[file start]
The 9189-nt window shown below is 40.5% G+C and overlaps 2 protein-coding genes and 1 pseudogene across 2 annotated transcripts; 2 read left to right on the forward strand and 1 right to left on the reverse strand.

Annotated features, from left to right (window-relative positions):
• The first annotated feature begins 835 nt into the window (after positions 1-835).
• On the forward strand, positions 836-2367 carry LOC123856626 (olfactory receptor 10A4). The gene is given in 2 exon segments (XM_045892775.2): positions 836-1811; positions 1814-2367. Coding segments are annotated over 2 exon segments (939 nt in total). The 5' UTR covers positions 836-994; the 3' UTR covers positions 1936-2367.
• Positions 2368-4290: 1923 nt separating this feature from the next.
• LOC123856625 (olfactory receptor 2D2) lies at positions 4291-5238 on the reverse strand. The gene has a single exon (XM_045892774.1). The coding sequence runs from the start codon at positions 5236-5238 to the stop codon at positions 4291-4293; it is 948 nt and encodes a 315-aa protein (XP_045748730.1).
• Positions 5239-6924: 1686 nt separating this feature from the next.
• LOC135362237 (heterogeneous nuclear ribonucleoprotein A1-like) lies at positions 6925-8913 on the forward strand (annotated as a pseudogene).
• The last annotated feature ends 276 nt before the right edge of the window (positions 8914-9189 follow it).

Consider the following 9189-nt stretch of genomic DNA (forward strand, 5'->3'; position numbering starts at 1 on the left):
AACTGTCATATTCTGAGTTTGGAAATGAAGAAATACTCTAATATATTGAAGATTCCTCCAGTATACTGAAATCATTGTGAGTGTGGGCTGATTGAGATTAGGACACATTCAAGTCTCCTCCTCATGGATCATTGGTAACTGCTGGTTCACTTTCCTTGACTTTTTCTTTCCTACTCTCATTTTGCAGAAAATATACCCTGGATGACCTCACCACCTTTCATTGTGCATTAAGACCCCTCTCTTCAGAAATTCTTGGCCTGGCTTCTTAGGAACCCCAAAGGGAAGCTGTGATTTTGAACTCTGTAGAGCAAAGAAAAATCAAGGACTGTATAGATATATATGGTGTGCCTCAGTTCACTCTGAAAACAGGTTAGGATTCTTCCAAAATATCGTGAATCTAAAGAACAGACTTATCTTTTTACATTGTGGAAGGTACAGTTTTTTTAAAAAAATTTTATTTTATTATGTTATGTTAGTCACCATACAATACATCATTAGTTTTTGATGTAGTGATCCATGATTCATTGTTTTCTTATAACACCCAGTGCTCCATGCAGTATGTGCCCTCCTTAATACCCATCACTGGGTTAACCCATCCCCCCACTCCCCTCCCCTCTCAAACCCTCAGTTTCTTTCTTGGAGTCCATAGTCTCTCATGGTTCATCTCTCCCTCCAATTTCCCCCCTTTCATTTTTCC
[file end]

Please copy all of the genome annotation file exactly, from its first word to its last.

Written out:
The 9189-nt window shown below is 40.5% G+C and overlaps 2 protein-coding genes and 1 pseudogene across 2 annotated transcripts; 2 read left to right on the forward strand and 1 right to left on the reverse strand.

Annotated features, from left to right (window-relative positions):
• The first annotated feature begins 835 nt into the window (after positions 1-835).
• On the forward strand, positions 836-2367 carry LOC123856626 (olfactory receptor 10A4). The gene is given in 2 exon segments (XM_045892775.2): positions 836-1811; positions 1814-2367. Coding segments are annotated over 2 exon segments (939 nt in total). The 5' UTR covers positions 836-994; the 3' UTR covers positions 1936-2367.
• Positions 2368-4290: 1923 nt separating this feature from the next.
• LOC123856625 (olfactory receptor 2D2) lies at positions 4291-5238 on the reverse strand. The gene has a single exon (XM_045892774.1). The coding sequence runs from the start codon at positions 5236-5238 to the stop codon at positions 4291-4293; it is 948 nt and encodes a 315-aa protein (XP_045748730.1).
• Positions 5239-6924: 1686 nt separating this feature from the next.
• LOC135362237 (heterogeneous nuclear ribonucleoprotein A1-like) lies at positions 6925-8913 on the forward strand (annotated as a pseudogene).
• The last annotated feature ends 276 nt before the right edge of the window (positions 8914-9189 follow it).

Consider the following 9189-nt stretch of genomic DNA (forward strand, 5'->3'; position numbering starts at 1 on the left):
AACTGTCATATTCTGAGTTTGGAAATGAAGAAATACTCTAATATATTGAAGATTCCTCCAGTATACTGAAATCATTGTGAGTGTGGGCTGATTGAGATTAGGACACATTCAAGTCTCCTCCTCATGGATCATTGGTAACTGCTGGTTCACTTTCCTTGACTTTTTCTTTCCTACTCTCATTTTGCAGAAAATATACCCTGGATGACCTCACCACCTTTCATTGTGCATTAAGACCCCTCTCTTCAGAAATTCTTGGCCTGGCTTCTTAGGAACCCCAAAGGGAAGCTGTGATTTTGAACTCTGTAGAGCAAAGAAAAATCAAGGACTGTATAGATATATATGGTGTGCCTCAGTTCACTCTGAAAACAGGTTAGGATTCTTCCAAAATATCGTGAATCTAAAGAACAGACTTATCTTTTTACATTGTGGAAGGTACAGTTTTTTTAAAAAAATTTTATTTTATTATGTTATGTTAGTCACCATACAATACATCATTAGTTTTTGATGTAGTGATCCATGATTCATTGTTTTCTTATAACACCCAGTGCTCCATGCAGTATGTGCCCTCCTTAATACCCATCACTGGGTTAACCCATCCCCCCACTCCCCTCCCCTCTCAAACCCTCAGTTTCTTTCTTGGAGTCCATAGTCTCTCATGGTTCATCTCTCCCTCCAATTTCCCCCCTTTCATTTTTCC